Obese Australians to get cash to slim
THE Australian government is considering subsidising weight-loss programmes to help tackle the country's growing obesity problem.
Despite its image abroad as the home of a fit and healthy population which enjoys an outdoor lifestyle, participates in extreme sports and lives off a diet of barbecued seafood, Australia in fact has the second-highest obesity rates in the world. The problem costs the government about A$1.5 billion a year (940 million) to treat the diseases it causes, such as diabetes, strokes, heart disease and some cancers, and the country's health-care and hospital system is collapsing under the weight of it all.
Of a population of around 20 million, more than 7 million Australians are overweight or obese.
Childhood obesity is also growing at 1 per cent each year.
The government is heeding the warning that, if the present trends continue, 75 per cent of the Australian population will be overweight within the next two decades.
Under the radical fat-fighting scheme, overweight people would be able to claim the cost of their weight-loss programme through their GPs.
The Federal Government plan would give family doctors the ability to prescribe approved weight-loss programmes to patients, who would then be able to claim 85 per cent of the cost through Medicare.
The 12-week government-sponsored programmes would be aimed at achieving major behavioural change and teaching people the skills to lose weight, exercise and keep the weight off long term.
Direct government assistance would be capped at A$200 a year. The average cost of a 12-week weight-loss programme is $195. The plan is being backed by leading health professionals and the Australian Medical Association.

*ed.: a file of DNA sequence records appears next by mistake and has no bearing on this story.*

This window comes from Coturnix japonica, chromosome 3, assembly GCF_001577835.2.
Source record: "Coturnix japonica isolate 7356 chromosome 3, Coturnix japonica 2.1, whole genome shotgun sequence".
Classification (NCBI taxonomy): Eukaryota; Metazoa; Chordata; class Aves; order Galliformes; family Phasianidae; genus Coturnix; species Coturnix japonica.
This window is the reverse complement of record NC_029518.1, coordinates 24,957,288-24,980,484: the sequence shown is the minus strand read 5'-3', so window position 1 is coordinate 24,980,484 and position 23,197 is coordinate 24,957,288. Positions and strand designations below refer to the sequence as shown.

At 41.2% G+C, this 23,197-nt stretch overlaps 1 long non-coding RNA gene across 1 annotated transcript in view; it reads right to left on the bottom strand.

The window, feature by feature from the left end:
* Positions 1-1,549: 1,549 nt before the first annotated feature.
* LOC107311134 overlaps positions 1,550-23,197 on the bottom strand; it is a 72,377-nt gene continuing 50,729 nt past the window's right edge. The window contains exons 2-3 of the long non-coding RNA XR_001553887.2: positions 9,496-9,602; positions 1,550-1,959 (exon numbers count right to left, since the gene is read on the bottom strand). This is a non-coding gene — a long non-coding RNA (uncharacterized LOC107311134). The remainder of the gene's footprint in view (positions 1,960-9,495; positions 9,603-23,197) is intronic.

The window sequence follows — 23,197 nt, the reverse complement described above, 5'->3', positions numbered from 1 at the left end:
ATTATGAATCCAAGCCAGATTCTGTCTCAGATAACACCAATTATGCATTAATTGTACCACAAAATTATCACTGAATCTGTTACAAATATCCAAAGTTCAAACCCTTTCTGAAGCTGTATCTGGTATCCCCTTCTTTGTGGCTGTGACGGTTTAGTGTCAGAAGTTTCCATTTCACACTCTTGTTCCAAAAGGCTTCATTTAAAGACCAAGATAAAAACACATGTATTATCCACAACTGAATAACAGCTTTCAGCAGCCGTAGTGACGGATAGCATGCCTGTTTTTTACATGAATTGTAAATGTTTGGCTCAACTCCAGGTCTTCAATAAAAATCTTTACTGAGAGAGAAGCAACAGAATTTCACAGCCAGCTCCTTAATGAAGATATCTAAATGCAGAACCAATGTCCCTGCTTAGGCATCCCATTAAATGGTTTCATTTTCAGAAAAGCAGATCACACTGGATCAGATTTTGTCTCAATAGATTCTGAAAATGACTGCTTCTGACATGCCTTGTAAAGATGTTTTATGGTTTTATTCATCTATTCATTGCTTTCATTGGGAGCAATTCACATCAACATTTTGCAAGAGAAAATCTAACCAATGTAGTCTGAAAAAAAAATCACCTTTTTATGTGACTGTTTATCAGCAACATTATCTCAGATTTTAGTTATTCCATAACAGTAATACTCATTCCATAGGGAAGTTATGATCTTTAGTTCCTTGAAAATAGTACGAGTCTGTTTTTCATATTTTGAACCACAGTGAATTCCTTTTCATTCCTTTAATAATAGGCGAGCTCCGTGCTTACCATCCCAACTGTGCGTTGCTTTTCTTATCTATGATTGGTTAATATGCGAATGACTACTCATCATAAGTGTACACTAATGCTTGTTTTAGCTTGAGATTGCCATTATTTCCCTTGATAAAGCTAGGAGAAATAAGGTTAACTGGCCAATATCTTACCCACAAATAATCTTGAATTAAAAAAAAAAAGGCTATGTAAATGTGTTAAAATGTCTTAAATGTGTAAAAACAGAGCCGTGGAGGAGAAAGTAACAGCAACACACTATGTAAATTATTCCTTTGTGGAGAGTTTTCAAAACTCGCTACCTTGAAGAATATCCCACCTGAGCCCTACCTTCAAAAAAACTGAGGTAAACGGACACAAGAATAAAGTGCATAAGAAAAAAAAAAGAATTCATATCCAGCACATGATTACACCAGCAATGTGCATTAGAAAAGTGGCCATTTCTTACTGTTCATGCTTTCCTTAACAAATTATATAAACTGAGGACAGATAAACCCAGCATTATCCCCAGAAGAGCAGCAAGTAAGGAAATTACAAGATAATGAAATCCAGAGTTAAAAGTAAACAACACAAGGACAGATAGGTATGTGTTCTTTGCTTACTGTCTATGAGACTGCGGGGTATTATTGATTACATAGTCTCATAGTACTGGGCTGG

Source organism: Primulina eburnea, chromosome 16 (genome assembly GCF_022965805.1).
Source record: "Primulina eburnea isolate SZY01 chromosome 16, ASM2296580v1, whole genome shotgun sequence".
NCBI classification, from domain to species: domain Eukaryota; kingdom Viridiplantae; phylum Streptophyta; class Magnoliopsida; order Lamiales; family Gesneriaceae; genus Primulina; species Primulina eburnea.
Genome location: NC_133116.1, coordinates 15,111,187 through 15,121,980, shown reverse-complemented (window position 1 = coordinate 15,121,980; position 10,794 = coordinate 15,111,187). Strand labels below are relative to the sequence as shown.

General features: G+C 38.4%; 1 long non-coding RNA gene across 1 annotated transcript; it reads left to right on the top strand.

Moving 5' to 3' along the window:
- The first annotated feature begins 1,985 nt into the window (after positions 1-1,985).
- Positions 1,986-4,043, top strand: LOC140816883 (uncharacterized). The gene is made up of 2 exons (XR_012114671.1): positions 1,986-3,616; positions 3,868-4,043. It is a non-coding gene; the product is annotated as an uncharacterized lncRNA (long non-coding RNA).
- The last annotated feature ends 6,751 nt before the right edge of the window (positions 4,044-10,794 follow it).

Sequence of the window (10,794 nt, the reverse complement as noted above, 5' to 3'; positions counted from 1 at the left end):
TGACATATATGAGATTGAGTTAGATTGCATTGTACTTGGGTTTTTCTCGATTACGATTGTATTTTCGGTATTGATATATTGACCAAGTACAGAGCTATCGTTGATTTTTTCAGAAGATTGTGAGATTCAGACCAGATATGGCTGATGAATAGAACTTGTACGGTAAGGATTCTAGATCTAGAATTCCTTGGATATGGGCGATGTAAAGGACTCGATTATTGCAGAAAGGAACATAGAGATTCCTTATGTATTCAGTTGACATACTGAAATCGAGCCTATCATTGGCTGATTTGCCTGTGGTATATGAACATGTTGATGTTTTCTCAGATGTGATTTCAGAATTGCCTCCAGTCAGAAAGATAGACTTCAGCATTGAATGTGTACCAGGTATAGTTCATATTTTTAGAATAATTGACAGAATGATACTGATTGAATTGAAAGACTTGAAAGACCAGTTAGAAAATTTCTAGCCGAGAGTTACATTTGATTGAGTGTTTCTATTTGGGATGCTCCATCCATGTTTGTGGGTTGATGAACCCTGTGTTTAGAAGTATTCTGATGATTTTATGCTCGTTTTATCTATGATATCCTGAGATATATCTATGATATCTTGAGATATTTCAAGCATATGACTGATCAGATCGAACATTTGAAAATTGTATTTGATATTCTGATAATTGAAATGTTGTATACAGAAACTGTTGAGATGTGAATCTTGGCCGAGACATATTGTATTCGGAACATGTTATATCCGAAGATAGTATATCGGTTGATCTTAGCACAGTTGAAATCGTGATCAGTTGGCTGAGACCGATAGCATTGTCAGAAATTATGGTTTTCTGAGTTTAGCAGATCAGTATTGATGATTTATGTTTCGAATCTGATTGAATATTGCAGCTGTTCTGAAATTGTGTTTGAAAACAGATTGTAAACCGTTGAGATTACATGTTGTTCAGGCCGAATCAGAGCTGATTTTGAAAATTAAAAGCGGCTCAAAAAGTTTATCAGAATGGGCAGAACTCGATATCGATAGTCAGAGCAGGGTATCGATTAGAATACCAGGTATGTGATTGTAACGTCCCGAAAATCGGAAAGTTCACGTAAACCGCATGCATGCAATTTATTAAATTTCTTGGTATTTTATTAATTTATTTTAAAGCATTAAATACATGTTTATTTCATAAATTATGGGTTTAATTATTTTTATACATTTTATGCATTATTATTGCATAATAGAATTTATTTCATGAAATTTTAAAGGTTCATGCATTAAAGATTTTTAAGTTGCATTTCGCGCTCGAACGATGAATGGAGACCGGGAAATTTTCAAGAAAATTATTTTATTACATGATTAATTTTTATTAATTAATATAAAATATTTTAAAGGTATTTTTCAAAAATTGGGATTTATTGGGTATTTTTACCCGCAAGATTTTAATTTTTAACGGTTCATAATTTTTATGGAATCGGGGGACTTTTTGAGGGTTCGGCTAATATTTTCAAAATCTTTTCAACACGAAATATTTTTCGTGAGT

Leading the push is Professor Mark Wahlqvist, of Monash University in Melbourne, president of the International Union of Nutritional Sciences and chairman of the World Health Organisation's working party on dietary guidelines.
"We are having to deal with a major emerging health problem that is obesity and a partnership with the private weight-loss sector is going to be increasingly important in tackling it," he said.
"I wouldn't have said this a decade ago when we set up the weight-management industry code of practice because there was a significant body of evidence which was fairly damning about the weight-management industry," he said. "But the code of practice has allowed us to tidy up the industry and all signatories now subject themselves to critical appraisal and have to provide their data for scrutiny."
The plan is under consideration by federal health minister Tony Abbott, who is believed to support the idea along with several key ministers.
The government estimated the plan would cost about A$50 million a year, but the total cost to the health system would be only A$27 million a year due to savings from the population's improved health.
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